Law of Effect

Law of Effect

Operant conditioning is what you learn as a result of observing the consequences of your actions. You can lean this through positive or negative reinforcement. A child who receives praise and possibly treats for using the potty is likely to use the potty the next time he needs the toilet. This is an example of positive reinforcement. A child who fails to complete his homework may have his mobile phone taken away from him until he begins handing his homework in on time. This is known as negative reinforcement. The observable fact that people learn to adopt certain types of behaviour by experiencing both good and bad consequences is known as the Law of Effect.

Thorndike did a lot of research in this area and his experiment with a cat in a ‘puzzle box’ has been influential in understanding how people behave. Thorndike trapped the cat in a small puzzle box from which it could escape only by pulling on a piece of string. The cat only discovered this by accident. Each subsequent occasion the cat was placed in the puzzle box it managed to escape more quickly.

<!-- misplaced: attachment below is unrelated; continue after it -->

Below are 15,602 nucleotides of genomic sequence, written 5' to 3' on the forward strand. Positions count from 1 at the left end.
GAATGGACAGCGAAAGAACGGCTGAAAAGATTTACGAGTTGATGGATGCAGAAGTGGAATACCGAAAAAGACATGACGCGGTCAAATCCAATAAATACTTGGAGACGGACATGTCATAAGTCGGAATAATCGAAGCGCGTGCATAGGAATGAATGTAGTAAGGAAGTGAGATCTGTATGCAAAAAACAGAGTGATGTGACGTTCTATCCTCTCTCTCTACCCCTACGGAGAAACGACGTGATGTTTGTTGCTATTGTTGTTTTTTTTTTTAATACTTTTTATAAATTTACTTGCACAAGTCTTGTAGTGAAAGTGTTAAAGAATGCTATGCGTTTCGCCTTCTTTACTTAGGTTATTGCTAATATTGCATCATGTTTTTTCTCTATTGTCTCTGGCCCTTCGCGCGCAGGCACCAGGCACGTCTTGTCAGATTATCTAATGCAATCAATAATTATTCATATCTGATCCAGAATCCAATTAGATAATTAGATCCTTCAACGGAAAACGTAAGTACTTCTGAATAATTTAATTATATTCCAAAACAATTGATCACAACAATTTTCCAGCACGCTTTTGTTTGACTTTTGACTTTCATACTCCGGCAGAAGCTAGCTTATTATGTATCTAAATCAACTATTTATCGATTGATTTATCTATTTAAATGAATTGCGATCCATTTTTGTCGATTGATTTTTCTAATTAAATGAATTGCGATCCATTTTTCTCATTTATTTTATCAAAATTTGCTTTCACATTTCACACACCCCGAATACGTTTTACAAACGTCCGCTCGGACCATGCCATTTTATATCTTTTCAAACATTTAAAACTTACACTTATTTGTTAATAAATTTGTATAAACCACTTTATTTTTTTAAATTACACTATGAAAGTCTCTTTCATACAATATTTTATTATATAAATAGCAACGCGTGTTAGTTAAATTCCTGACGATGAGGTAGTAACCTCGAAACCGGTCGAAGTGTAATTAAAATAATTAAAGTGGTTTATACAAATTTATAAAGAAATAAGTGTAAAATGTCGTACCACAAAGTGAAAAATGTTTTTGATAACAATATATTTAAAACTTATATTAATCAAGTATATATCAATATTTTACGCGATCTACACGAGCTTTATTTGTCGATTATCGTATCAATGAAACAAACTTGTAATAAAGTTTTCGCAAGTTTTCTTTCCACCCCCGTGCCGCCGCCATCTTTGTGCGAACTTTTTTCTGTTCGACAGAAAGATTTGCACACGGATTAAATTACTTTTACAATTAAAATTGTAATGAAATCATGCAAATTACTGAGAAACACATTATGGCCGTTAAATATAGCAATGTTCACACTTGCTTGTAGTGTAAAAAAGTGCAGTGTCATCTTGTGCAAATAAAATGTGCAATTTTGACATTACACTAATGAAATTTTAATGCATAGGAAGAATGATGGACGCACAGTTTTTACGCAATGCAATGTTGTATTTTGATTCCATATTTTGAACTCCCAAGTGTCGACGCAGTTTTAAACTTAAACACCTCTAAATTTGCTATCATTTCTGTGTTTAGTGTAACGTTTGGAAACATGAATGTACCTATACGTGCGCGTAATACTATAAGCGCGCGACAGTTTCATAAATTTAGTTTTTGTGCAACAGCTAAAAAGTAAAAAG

B F Skinner (1938) was the scientist most influential in getting us to understand the idea of negative and positive reinforcement. In his case he used a hungry rat which, by accident, discovered it could release a pellet of food by pressing down on a lever. The rat also learnt that the small electric shocks Skinner occasionally gave it could be stopped by pressing down another lever.

Note that there is a difference between negative reinforcement and punishments. Operant conditioning is about getting someone to behave in a certain way, not preventing them from performing a specific action. Somebody who touches a boiling saucepan is very unlikely to touch it again but this is not negative reinforcement because the girl is not being encouraged towards a certain kind of behaviour. If, however, a girl finds that by not using the potty she doesn’t get any of her favourite food, she will soon start using the potty again. This is negative reinforcement.